Tag Archives: Washington DC

I Have Moved Around A Lot

I currently live in a suburb of Raleigh, North Carolina. I have been living here for about two years. Like most people who live in this area, I am not originally from here. I grew up in a town called Avon, Connecticut. I went to college in Boston. I lived in Washington, D.C. for a stretch and then went to law school in New Orleans. While in New Orleans I met and married my wife who grew up in Scranton, Pennsylvania. After law school we moved to Scranton and lived there for a year. Then we moved to Philadelphia and lived there for ten years.

In Philadelphia I worked for a big, corporate law firm performing a job I hated. It paid me well but I hated it. I felt unappreciated, made to perform mindless work and trapped because I had upgraded my life style to match my income and could not move to another job that would pay me as well.

In 2009 the recession put an end to that misery because my wife and I both got laid off. We then moved to Connecticut thinking we could live with my parents for a short period of time until we both found work. That short period of time lasted longer than we expected. But eventually we both landed work from home jobs. Suddenly we were in a position to move where ever we wanted to. After some research we picked a place with good schools and a low-cost of living and here we are.

I look back on all this moving with some regret. Everywhere I lived I always felt like I was trapped in the wrong place at the wrong time. If I had to do it all over again I would definitely have made different decisions.

Now that we live in North Carolina I find myself constantly amazed by how nice people are in comparison to all the other places I have lived. When I first moved down here I found myself in situations where I expected people to  f#!@ with me and surprised they didn’t.

I suppose there is some Wizard of Oz message in all this. That I can travel the world looking for happiness but I really only had to go no further than my own back yard. I did move back to my own back yard after I got laid off and it was miserable. But the message is not literal. Dorothy is referring to the back yard of my soul I am sure. I think that is true to a point. Certainly, if you are miserable you are most likely going to take that misery with you where ever you go. On the other hand, if you are miserable there is something about your current situation that is making you miserable so shaking things up can be a good thing. Certainly staying put will probably not change things as I learned from staying at that law firm in Philadelphia for ten years.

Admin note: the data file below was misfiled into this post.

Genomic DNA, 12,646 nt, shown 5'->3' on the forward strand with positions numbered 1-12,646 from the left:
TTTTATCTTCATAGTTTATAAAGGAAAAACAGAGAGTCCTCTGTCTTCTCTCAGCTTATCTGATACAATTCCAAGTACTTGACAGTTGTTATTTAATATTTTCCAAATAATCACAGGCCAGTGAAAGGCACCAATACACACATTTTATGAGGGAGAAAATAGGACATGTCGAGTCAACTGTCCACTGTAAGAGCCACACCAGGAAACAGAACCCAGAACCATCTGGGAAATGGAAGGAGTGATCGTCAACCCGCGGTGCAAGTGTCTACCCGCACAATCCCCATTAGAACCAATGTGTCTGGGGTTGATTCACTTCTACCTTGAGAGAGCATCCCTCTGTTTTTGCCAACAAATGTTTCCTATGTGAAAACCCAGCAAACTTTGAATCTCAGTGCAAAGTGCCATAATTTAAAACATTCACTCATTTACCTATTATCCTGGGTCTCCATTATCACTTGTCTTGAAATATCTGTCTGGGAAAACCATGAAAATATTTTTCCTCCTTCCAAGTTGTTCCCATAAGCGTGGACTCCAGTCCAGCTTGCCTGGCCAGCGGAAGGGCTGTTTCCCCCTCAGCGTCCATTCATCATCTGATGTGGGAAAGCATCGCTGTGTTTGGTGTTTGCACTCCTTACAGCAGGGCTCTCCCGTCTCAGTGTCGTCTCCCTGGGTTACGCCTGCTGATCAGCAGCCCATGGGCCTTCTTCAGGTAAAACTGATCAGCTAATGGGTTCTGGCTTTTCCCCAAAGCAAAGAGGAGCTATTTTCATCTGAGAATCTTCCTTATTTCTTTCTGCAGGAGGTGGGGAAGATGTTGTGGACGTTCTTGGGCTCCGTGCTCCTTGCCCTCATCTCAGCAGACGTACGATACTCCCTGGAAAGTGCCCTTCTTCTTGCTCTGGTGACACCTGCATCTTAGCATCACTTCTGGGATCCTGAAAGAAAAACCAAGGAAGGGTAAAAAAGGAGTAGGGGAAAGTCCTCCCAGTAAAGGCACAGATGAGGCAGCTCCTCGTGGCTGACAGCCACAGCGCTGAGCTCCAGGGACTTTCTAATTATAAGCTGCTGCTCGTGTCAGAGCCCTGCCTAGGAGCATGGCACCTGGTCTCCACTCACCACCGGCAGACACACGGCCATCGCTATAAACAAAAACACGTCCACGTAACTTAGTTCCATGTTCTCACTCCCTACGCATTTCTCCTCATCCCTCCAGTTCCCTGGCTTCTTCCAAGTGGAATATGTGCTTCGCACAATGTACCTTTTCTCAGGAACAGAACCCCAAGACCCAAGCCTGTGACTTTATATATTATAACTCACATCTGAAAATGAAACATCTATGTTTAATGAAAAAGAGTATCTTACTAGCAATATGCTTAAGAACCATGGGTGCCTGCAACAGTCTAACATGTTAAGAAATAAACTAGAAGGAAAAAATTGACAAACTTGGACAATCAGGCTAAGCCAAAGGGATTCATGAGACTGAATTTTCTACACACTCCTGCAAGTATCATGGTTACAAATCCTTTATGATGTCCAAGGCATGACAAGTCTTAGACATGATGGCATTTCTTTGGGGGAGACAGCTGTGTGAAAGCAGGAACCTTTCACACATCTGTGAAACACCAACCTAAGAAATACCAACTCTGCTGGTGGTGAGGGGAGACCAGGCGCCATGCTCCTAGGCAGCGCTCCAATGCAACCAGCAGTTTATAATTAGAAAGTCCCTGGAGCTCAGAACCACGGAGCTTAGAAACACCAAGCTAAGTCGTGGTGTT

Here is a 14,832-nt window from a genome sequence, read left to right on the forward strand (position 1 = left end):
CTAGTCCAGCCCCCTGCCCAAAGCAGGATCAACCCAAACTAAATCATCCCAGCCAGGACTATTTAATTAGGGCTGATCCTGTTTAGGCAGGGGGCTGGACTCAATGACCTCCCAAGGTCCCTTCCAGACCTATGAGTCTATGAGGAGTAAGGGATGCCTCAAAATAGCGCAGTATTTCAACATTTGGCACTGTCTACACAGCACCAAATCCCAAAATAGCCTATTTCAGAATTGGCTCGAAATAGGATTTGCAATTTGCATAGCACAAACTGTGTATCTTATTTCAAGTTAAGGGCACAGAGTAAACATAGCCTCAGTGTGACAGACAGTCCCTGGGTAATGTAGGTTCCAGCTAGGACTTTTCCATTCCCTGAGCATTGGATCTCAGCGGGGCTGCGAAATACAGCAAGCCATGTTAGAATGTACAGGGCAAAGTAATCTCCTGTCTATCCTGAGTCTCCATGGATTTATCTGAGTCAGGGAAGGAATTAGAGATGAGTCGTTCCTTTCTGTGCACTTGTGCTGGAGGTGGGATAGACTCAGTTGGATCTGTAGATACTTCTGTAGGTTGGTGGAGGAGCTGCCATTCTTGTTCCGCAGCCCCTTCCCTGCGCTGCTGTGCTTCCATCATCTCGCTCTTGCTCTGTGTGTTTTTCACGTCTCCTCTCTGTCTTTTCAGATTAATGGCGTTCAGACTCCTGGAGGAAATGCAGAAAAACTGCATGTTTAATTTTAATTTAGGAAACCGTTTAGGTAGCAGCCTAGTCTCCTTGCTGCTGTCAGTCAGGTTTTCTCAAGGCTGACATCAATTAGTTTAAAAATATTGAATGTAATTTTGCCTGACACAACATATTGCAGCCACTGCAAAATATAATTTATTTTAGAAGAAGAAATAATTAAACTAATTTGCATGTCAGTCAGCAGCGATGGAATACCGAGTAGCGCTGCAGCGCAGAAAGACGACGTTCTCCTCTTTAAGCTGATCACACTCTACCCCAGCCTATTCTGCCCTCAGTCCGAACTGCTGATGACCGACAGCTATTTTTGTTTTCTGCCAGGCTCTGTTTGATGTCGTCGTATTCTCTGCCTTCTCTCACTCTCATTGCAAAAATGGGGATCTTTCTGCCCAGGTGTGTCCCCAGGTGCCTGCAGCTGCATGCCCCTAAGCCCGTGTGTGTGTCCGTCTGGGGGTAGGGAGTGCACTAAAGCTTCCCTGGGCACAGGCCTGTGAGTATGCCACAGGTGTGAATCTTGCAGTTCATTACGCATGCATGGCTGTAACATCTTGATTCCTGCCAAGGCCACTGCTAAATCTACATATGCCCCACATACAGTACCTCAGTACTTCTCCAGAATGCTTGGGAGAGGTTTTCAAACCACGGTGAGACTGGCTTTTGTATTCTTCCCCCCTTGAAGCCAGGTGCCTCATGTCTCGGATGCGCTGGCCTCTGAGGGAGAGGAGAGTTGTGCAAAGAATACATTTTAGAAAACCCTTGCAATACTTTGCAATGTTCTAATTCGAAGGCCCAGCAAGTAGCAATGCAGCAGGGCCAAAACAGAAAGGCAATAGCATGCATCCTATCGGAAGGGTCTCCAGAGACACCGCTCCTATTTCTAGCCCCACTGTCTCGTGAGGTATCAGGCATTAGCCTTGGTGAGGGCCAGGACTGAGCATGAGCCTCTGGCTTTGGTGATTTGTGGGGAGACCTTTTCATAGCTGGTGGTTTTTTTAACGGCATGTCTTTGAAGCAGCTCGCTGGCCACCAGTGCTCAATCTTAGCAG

I think change can be made, but it has to happen from within and sometimes outside help is needed to make that happen. Growth is possible. I am not the person I was twenty years ago. There’s nothing to do but look forward and keep moving.

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Feeling Like an Outsider

For a few years my wife and I had thought about moving to Connecticut where my parents still lived in the house I grew up.  I was not all that happy with Philadelphia.  I did not like my job and I did not have that many friends.  My wife liked it there but she was willing to make a move.  So for a few years while I worked for Dechert I had been conducting a job search in Connecticut.  I waived into the Connecticut bar (a process which took more than a year of amassing records and dealing with the court system).  I was even approached by The Hartford (an insurance company in Hartford, CT) and interviewed for a position that seemed like it would solve all my problems. I ended up not getting the position.  After that my wife and I decided to stop looking to move to Connecticut and decided to buy a nicer house in Philadelphia in an effort to commit to the area and establish roots.

This issue about establishing roots has its origin in the fact that ever since I graduated from college I never felt like I belonged anywhere. When I was young I felt like I belonged in Connecticut even though I was bullied, picked on and humiliated.  When I went to college in Boston I felt like I belonged there.  I was on the same level with all of my peers who were from various places around the country.  But once I graduated from college and could not find a job I fell off the life track that I was supposed to be on and that I felt all my peers were on and had left me behind.  As such, I was so humiliated and felt like I had to hide from the world because I no longer legitimately held a place there.

This feeling stayed with me.  When I moved to Burlington, VT I felt like an outsider there because I was not hippy enough.  When I moved to Washington, DC I felt like an outsider because I did not have a good enough (i.e., well paying and connected job).  When I moved to New Orleans for law school I felt like I belonged on one level because I was on the same level as all my fellow students.  But deep in my heart I felt like I did not belong because I was not a native to New Orleans.  After New Orleans, I was an outsider in Scranton because I was not born and raised there.  And when we moved to Philadelphia I was an outsider there first because I was not a native to the area but also because the firm I worked for treated me as a second-class citizen.